"Ronon!" Rodney called from the open back hatch of the Expedition, "How nice of you to grace us with your subtle masculinity. Take a seat."
"Morning." He dropped his helmet and gloves in the SUV, accepted the tattered nylon lawn chair Rodney shoved at his chest, and joined John by the curb.
"You got the budget chair," John said, eyeing the thin stretch of green fabric as it strained under Ronon's weight.
"Doesn't matter to me," Ronon said with a shrug, and settled in comfortably. He grabbed the fruit chews from beside John and tore into them, tossing handfuls into his mouth, unmindful of colour.
"Look, mine has cup holders."
Ronon looked over to where John was patting his armrests. "They're empty."
"Yes, but if I had a drink, I could put it right here. They're potential cup holders." Ronon lifted his eyebrows in mock enlightenment.
"Potential cup holders," came the response from behind them. "Holders of potential cups."
"Whatever. My point was that I got the cool chair, not to instigate a discussion of metaphysical soft drinks."
From there the conversation skipped from Schrödinger's potential cola to What the Bleep Do We Know? to the time Ford had told another chuck driver that Rodney had a doctorate in metaphysics and Rodney made Ford point out everyone he'd talked to at the post-rodeo mixer so he could stress that he was a doctor of astrophysics and not pseudo-spiritual wish-fulfillment.
By that time Ford and Teyla had arrived, having walked from the motel, and were sitting on Rodney's other side in less cool chairs of their own. At the end of their little row, Ford was talking animatedly to a little girl while her mother sat on a checkered blanket a few feet away, watching nervously. Every few seconds her eyes would flit discreetly to Ford's left eye, where a stray tent pole had caused a permanent discolouration.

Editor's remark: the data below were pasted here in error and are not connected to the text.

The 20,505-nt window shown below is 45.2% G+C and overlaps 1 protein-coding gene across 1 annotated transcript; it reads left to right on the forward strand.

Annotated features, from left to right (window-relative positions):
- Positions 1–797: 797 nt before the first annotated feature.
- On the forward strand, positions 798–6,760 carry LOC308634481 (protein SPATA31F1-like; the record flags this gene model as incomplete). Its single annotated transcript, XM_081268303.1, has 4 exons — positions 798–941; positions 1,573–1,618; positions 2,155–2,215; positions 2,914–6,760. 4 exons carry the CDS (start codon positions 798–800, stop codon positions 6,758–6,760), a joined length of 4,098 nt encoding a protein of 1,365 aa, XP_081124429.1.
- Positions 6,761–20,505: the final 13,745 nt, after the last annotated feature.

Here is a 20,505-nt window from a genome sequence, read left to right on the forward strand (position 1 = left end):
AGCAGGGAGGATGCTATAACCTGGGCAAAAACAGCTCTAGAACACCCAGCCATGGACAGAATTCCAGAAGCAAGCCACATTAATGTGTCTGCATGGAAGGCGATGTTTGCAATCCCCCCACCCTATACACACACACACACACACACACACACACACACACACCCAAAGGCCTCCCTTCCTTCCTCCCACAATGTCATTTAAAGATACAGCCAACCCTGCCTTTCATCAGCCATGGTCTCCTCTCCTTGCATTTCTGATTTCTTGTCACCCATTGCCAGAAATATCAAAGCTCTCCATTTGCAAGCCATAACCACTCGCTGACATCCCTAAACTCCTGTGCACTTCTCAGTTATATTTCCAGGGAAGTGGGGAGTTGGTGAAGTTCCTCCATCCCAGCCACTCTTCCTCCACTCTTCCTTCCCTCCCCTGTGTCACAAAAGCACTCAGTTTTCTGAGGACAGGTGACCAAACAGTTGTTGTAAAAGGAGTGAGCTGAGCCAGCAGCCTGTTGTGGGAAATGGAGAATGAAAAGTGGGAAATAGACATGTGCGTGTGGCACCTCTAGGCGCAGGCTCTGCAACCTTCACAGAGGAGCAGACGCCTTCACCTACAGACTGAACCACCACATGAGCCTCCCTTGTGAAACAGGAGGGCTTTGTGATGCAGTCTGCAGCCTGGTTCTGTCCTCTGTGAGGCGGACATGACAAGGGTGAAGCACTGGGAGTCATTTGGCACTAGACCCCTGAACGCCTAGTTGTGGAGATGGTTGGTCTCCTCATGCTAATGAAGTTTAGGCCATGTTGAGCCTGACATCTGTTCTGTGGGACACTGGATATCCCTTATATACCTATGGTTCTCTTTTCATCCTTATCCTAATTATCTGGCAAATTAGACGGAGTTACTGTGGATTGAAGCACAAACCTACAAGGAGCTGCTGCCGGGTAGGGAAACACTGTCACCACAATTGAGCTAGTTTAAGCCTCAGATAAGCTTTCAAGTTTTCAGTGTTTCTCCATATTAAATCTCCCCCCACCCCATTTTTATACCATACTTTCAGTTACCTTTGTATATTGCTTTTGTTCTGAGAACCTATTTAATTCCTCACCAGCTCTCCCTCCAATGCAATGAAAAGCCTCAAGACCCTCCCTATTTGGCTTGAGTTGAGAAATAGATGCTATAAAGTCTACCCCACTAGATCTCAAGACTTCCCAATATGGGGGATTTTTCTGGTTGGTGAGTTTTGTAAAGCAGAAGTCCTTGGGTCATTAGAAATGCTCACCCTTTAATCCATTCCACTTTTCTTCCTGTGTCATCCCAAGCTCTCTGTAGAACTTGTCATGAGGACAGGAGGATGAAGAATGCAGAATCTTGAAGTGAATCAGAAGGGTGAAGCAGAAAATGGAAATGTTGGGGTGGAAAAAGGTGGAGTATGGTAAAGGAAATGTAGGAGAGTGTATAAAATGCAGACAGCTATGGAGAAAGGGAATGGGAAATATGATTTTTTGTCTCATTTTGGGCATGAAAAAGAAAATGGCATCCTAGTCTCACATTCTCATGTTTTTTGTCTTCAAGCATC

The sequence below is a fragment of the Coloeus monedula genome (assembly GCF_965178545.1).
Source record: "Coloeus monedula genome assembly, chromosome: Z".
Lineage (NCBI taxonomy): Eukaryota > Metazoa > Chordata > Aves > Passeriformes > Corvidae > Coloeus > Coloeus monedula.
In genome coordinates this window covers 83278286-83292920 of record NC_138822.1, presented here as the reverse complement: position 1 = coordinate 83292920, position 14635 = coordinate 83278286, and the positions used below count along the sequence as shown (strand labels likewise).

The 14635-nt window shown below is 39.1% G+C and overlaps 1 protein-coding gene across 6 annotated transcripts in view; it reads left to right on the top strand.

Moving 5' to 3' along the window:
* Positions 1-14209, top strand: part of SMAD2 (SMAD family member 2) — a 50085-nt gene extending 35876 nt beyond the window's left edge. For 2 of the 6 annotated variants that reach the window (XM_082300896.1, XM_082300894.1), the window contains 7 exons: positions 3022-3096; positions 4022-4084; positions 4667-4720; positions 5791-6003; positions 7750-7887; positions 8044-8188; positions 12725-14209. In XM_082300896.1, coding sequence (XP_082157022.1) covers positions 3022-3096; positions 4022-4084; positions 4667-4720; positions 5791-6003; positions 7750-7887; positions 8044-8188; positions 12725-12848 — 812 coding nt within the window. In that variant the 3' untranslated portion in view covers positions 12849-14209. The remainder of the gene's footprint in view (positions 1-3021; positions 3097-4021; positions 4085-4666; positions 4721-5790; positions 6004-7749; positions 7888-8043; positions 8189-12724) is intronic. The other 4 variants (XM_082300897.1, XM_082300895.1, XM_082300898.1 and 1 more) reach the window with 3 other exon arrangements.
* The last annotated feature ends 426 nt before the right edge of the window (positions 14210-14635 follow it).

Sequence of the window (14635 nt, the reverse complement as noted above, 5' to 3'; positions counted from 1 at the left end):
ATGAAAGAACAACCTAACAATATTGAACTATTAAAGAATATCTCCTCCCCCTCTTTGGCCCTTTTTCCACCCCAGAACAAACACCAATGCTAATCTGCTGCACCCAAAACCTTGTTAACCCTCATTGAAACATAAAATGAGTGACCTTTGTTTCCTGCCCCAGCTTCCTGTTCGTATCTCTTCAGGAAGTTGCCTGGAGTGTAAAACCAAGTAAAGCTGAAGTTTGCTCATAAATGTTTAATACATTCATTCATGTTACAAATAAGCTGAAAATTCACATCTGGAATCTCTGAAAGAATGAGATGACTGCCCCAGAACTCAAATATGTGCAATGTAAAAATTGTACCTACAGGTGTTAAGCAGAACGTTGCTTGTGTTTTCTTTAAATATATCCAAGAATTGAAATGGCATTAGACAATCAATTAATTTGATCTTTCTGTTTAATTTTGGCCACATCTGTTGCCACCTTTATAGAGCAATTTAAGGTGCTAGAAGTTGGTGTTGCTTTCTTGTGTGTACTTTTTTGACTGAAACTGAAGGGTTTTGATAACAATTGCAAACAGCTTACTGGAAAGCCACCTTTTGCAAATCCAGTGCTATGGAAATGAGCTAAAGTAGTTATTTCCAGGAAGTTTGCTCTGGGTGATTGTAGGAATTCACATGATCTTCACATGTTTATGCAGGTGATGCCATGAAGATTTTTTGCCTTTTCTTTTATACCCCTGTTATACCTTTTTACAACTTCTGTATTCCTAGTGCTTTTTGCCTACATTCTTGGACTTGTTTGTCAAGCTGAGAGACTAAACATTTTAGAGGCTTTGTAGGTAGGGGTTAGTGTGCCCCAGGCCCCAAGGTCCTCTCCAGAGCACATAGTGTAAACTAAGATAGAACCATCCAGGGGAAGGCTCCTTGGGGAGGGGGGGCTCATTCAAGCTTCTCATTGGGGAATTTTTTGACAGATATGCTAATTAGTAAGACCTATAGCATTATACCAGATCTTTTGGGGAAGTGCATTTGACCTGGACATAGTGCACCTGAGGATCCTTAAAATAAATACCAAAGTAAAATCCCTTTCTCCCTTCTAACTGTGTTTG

"And when the race starts, me and Ronon toss all the equipment into the wagon while John and Teyla hold the horses - this is Teyla - and then the wagon starts down the track while the rest of us run for a bit, then we jump on the horses and chase after it to the finish line." He grinned at the girl while she looked over at the rest of them doubtfully. John waved at her, then gave a friendly smile to her mother. She looked marginally reassured, and gave him a small smile in return.
The girl examined them with the intensive scrutiny of the very young, then made a beeline for Rodney, stopping in front of his knee.
"Hi," she said expectantly.
"Oh my God, what?" Rodney groaned.
"Are you a cowboy?"
"Do you ride horses?"
"Yes. No. I drive horses. From the- the wagon. I have a bad back. What do you want from me?" His only response was a thoughtful regard. "Go bother him," he said roughly, pointing at John. "If you stand close enough to him you can hear the ocean."
She looked over at John speculatively. John tried to look as uninteresting as possible, and not at all like an empty conch shell. Fortunately, her gaze passed over him and landed on Ronon, who blinked back at her calmly. Apparently sensing a kindred spirit, she walked over and settled herself cross-legged by his feet.
"Do you have a horse, too?"
"I want a horse, but I can't have one because we live in an apartment."
"That's too bad."
The conversation continued for longer than John would have thought possible, while Teyla smiled at them fondly and Rodney muttered about intellectual equality. Finally, the girl's mother lured her away with promises of crackers and Cheez Whiz. As she passed Rodney on her way back, she paused.
"Bye!" she said with a wave.
Rodney rolled his eyes and shoved a peanut butter cup into her hand.
After she'd tottered off, Ford turned to Rodney with a smirk. Before he could open his mouth, Rodney said, "Shut up. The best way to get rid of children is to just give them what they want."